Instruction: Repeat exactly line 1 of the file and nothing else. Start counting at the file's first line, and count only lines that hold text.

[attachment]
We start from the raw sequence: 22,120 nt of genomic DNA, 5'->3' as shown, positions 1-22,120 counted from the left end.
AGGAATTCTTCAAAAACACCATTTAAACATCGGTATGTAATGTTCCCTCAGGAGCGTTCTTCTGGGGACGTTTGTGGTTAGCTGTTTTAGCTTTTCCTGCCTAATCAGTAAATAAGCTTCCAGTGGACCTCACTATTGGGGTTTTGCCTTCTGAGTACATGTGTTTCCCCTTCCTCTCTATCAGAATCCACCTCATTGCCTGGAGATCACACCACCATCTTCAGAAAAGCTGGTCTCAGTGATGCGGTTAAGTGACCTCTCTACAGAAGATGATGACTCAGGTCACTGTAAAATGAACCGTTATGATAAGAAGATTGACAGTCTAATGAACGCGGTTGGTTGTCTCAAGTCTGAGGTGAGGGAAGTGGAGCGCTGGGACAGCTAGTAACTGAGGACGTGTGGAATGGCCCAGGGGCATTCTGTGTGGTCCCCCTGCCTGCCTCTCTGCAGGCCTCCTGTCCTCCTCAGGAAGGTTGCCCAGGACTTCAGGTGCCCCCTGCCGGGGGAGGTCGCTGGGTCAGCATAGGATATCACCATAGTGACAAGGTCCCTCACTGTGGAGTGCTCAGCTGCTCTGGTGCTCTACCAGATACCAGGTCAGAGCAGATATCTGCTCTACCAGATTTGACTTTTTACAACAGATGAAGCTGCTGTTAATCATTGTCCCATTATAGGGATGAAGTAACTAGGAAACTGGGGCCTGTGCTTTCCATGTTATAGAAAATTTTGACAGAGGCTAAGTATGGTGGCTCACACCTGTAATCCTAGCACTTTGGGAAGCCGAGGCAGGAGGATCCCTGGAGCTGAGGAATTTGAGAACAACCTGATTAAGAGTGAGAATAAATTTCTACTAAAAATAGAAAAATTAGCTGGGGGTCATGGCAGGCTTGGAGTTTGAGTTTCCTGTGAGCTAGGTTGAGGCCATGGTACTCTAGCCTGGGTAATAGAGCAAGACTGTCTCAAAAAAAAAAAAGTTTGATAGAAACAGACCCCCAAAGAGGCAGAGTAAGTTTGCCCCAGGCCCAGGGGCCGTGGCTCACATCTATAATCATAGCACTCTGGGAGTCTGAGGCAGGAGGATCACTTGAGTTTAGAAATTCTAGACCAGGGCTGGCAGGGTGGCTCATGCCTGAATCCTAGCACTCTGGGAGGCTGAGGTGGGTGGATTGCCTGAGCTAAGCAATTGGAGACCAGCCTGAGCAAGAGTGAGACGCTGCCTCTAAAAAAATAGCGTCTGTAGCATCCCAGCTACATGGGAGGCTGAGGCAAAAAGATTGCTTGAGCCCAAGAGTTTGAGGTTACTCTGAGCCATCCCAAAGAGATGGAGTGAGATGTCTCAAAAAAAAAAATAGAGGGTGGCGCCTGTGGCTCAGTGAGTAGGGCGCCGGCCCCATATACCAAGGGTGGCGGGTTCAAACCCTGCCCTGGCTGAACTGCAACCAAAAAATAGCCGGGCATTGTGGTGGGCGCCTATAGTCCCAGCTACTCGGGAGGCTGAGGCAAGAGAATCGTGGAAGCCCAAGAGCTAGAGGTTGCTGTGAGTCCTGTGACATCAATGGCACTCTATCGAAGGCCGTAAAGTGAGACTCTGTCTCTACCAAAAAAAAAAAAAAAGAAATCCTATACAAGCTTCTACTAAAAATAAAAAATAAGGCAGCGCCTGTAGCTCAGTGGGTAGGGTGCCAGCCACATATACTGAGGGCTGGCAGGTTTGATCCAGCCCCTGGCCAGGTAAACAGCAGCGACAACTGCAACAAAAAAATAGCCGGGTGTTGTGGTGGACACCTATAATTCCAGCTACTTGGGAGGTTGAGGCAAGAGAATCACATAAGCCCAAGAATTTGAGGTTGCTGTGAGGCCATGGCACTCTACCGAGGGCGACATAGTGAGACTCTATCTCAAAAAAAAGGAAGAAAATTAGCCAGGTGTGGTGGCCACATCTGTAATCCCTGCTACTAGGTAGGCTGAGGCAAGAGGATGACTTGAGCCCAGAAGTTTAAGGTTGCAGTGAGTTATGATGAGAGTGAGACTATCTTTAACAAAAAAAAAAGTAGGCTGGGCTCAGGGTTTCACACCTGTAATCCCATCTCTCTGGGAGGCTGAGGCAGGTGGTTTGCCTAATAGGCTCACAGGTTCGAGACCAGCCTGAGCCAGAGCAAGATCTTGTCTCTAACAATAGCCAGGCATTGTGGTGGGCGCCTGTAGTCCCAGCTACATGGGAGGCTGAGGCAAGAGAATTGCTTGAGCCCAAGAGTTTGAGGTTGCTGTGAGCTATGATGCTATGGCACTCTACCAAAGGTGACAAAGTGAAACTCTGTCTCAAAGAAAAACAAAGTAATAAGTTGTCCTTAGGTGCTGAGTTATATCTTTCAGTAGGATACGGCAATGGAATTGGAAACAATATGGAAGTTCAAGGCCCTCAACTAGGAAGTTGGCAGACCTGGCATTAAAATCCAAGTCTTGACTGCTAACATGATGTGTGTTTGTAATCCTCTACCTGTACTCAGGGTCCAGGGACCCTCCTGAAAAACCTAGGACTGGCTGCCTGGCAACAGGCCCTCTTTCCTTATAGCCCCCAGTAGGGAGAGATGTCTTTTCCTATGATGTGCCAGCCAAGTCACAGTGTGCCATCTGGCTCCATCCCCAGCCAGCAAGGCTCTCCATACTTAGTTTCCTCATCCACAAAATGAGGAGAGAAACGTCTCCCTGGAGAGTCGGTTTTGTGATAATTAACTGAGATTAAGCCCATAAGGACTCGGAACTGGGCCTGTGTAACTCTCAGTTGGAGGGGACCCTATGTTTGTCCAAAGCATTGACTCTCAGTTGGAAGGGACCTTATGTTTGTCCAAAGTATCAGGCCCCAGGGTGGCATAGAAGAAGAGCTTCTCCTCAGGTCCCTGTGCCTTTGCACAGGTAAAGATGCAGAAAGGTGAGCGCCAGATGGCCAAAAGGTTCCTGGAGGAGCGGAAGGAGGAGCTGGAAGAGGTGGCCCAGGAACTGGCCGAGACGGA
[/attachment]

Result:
We start from the raw sequence: 22,120 nt of genomic DNA, 5'->3' as shown, positions 1-22,120 counted from the left end.